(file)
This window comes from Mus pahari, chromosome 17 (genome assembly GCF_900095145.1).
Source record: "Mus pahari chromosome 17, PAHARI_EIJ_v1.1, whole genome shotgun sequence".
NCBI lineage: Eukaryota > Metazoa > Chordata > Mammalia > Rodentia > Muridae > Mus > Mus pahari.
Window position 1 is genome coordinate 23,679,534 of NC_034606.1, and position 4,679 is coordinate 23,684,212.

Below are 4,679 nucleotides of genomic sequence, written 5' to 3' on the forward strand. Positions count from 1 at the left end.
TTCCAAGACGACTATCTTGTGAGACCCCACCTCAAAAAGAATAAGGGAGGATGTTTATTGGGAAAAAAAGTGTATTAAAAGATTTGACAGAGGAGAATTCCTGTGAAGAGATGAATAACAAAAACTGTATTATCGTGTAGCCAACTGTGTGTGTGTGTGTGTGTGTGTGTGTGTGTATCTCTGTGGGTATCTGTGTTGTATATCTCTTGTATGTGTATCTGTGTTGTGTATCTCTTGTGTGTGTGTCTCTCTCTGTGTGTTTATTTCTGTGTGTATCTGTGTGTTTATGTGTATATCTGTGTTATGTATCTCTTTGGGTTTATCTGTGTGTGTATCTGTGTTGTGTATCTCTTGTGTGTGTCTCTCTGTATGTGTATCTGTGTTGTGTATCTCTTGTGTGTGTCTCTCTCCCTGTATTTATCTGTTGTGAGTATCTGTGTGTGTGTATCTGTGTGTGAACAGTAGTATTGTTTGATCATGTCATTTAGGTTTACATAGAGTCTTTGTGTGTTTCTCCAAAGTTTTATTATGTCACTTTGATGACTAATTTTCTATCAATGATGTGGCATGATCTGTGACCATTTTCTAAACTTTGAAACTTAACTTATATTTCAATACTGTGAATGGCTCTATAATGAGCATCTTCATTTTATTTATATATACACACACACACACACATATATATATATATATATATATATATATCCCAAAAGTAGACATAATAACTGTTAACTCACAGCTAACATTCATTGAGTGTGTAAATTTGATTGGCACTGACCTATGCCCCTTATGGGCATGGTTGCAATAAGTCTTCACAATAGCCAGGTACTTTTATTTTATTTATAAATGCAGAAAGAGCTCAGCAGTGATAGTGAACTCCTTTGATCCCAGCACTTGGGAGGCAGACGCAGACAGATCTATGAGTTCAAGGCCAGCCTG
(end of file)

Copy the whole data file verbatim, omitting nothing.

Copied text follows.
This window comes from Mus pahari, chromosome 17 (genome assembly GCF_900095145.1).
Source record: "Mus pahari chromosome 17, PAHARI_EIJ_v1.1, whole genome shotgun sequence".
NCBI lineage: Eukaryota > Metazoa > Chordata > Mammalia > Rodentia > Muridae > Mus > Mus pahari.
Window position 1 is genome coordinate 23,679,534 of NC_034606.1, and position 4,679 is coordinate 23,684,212.

Below are 4,679 nucleotides of genomic sequence, written 5' to 3' on the forward strand. Positions count from 1 at the left end.
TTCCAAGACGACTATCTTGTGAGACCCCACCTCAAAAAGAATAAGGGAGGATGTTTATTGGGAAAAAAAGTGTATTAAAAGATTTGACAGAGGAGAATTCCTGTGAAGAGATGAATAACAAAAACTGTATTATCGTGTAGCCAACTGTGTGTGTGTGTGTGTGTGTGTGTGTGTGTATCTCTGTGGGTATCTGTGTTGTATATCTCTTGTATGTGTATCTGTGTTGTGTATCTCTTGTGTGTGTGTCTCTCTCTGTGTGTTTATTTCTGTGTGTATCTGTGTGTTTATGTGTATATCTGTGTTATGTATCTCTTTGGGTTTATCTGTGTGTGTATCTGTGTTGTGTATCTCTTGTGTGTGTCTCTCTGTATGTGTATCTGTGTTGTGTATCTCTTGTGTGTGTCTCTCTCCCTGTATTTATCTGTTGTGAGTATCTGTGTGTGTGTATCTGTGTGTGAACAGTAGTATTGTTTGATCATGTCATTTAGGTTTACATAGAGTCTTTGTGTGTTTCTCCAAAGTTTTATTATGTCACTTTGATGACTAATTTTCTATCAATGATGTGGCATGATCTGTGACCATTTTCTAAACTTTGAAACTTAACTTATATTTCAATACTGTGAATGGCTCTATAATGAGCATCTTCATTTTATTTATATATACACACACACACACACATATATATATATATATATATATATATATCCCAAAAGTAGACATAATAACTGTTAACTCACAGCTAACATTCATTGAGTGTGTAAATTTGATTGGCACTGACCTATGCCCCTTATGGGCATGGTTGCAATAAGTCTTCACAATAGCCAGGTACTTTTATTTTATTTATAAATGCAGAAAGAGCTCAGCAGTGATAGTGAACTCCTTTGATCCCAGCACTTGGGAGGCAGACGCAGACAGATCTATGAGTTCAAGGCCAGCCTG